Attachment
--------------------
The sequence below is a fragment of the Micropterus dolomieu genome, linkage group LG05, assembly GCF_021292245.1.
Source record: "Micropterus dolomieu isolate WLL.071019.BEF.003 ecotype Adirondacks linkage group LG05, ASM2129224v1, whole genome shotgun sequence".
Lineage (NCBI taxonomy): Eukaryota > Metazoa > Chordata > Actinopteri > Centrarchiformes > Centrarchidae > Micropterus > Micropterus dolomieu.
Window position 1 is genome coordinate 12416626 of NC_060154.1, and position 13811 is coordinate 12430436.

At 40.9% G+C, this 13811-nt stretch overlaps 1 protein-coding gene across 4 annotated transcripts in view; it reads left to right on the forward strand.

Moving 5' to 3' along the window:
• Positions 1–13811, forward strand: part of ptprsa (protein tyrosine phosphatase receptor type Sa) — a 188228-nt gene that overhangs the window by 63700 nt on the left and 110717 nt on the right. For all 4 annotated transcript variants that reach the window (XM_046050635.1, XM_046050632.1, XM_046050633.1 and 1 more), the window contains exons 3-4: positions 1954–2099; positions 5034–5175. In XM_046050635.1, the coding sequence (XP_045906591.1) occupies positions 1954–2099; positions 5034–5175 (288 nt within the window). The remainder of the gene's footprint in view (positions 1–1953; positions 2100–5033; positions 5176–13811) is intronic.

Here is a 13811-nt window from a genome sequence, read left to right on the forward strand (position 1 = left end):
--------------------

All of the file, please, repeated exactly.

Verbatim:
The sequence below is a fragment of the Micropterus dolomieu genome, linkage group LG05, assembly GCF_021292245.1.
Source record: "Micropterus dolomieu isolate WLL.071019.BEF.003 ecotype Adirondacks linkage group LG05, ASM2129224v1, whole genome shotgun sequence".
Lineage (NCBI taxonomy): Eukaryota > Metazoa > Chordata > Actinopteri > Centrarchiformes > Centrarchidae > Micropterus > Micropterus dolomieu.
Window position 1 is genome coordinate 12416626 of NC_060154.1, and position 13811 is coordinate 12430436.

At 40.9% G+C, this 13811-nt stretch overlaps 1 protein-coding gene across 4 annotated transcripts in view; it reads left to right on the forward strand.

Moving 5' to 3' along the window:
• Positions 1–13811, forward strand: part of ptprsa (protein tyrosine phosphatase receptor type Sa) — a 188228-nt gene that overhangs the window by 63700 nt on the left and 110717 nt on the right. For all 4 annotated transcript variants that reach the window (XM_046050635.1, XM_046050632.1, XM_046050633.1 and 1 more), the window contains exons 3-4: positions 1954–2099; positions 5034–5175. In XM_046050635.1, the coding sequence (XP_045906591.1) occupies positions 1954–2099; positions 5034–5175 (288 nt within the window). The remainder of the gene's footprint in view (positions 1–1953; positions 2100–5033; positions 5176–13811) is intronic.

Here is a 13811-nt window from a genome sequence, read left to right on the forward strand (position 1 = left end):